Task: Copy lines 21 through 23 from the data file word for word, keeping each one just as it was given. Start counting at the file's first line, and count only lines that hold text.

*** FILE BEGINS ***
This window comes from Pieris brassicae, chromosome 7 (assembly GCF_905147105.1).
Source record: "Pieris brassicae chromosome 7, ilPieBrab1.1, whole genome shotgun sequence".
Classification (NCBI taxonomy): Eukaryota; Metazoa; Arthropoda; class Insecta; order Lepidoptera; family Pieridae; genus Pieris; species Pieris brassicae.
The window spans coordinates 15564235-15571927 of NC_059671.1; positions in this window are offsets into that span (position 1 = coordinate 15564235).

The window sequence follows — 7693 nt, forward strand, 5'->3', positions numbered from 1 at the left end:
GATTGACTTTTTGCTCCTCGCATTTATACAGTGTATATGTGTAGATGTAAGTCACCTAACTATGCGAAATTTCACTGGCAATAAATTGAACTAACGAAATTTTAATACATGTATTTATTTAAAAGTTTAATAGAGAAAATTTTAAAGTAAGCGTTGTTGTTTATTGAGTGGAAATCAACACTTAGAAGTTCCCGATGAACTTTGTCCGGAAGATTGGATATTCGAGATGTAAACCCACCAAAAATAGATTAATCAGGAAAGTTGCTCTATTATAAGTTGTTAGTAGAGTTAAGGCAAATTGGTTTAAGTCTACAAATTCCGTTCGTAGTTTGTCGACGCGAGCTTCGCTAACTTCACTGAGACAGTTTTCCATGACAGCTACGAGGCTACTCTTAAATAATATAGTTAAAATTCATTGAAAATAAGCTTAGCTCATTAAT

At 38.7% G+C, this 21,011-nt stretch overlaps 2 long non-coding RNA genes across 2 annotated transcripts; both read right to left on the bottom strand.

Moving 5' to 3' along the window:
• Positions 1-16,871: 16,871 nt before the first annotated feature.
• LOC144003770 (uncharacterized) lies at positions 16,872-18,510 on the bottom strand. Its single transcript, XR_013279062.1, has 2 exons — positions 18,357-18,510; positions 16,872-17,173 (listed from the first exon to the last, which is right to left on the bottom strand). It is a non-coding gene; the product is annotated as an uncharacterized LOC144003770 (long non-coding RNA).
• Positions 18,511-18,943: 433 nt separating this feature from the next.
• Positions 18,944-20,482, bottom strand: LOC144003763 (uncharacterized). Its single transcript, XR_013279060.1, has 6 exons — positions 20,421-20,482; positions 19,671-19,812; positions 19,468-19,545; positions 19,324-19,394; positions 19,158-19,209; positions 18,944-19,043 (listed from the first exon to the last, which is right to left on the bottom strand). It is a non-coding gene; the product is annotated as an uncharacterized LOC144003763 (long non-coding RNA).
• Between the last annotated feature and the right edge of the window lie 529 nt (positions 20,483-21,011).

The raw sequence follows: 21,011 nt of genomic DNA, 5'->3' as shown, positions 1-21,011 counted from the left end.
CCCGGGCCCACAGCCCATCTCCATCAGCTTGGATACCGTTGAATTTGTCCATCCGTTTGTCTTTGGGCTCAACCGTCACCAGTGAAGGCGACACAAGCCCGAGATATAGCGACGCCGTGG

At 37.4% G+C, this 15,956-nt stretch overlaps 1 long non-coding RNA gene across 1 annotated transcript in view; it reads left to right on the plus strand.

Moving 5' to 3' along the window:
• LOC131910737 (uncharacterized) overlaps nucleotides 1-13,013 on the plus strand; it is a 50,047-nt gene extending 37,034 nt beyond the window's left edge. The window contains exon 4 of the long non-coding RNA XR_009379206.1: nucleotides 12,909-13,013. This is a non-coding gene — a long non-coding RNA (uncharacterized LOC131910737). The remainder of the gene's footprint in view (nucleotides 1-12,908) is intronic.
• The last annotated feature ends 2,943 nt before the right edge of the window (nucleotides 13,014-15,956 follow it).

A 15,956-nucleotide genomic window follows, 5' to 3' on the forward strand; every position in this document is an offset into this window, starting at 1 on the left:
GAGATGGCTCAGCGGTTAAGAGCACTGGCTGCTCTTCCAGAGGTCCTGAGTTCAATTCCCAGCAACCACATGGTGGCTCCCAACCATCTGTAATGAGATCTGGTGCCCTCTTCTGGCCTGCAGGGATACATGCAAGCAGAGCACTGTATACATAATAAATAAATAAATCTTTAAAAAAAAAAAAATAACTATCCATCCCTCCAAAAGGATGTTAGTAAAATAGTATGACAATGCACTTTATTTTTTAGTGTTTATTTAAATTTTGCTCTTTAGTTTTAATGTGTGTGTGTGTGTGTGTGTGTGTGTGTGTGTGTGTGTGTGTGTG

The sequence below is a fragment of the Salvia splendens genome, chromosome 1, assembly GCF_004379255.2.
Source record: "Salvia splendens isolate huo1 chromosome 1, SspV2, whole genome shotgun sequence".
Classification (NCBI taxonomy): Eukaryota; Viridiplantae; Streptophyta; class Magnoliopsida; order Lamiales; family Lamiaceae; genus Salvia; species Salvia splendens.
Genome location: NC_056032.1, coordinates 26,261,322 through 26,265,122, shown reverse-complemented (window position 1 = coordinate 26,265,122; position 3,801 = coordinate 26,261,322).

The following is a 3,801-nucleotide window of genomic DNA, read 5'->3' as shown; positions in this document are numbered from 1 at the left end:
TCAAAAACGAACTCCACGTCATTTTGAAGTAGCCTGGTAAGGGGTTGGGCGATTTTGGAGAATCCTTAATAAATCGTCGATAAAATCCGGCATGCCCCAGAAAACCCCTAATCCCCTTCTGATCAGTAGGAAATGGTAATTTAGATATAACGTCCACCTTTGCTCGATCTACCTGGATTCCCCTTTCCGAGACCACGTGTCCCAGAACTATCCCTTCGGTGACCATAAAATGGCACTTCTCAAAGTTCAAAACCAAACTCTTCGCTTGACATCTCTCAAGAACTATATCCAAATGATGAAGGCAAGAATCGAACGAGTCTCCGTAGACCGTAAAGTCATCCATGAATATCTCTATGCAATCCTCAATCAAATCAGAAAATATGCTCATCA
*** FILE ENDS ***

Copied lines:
GAGATGGCTCAGCGGTTAAGAGCACTGGCTGCTCTTCCAGAGGTCCTGAGTTCAATTCCCAGCAACCACATGGTGGCTCCCAACCATCTGTAATGAGATCTGGTGCCCTCTTCTGGCCTGCAGGGATACATGCAAGCAGAGCACTGTATACATAATAAATAAATAAATCTTTAAAAAAAAAAAAATAACTATCCATCCCTCCAAAAGGATGTTAGTAAAATAGTATGACAATGCACTTTATTTTTTAGTGTTTATTTAAATTTTGCTCTTTAGTTTTAATGTGTGTGTGTGTGTGTGTGTGTGTGTGTGTGTGTGTGTGTGTGTG

The sequence below is a fragment of the Salvia splendens genome, chromosome 1, assembly GCF_004379255.2.
Source record: "Salvia splendens isolate huo1 chromosome 1, SspV2, whole genome shotgun sequence".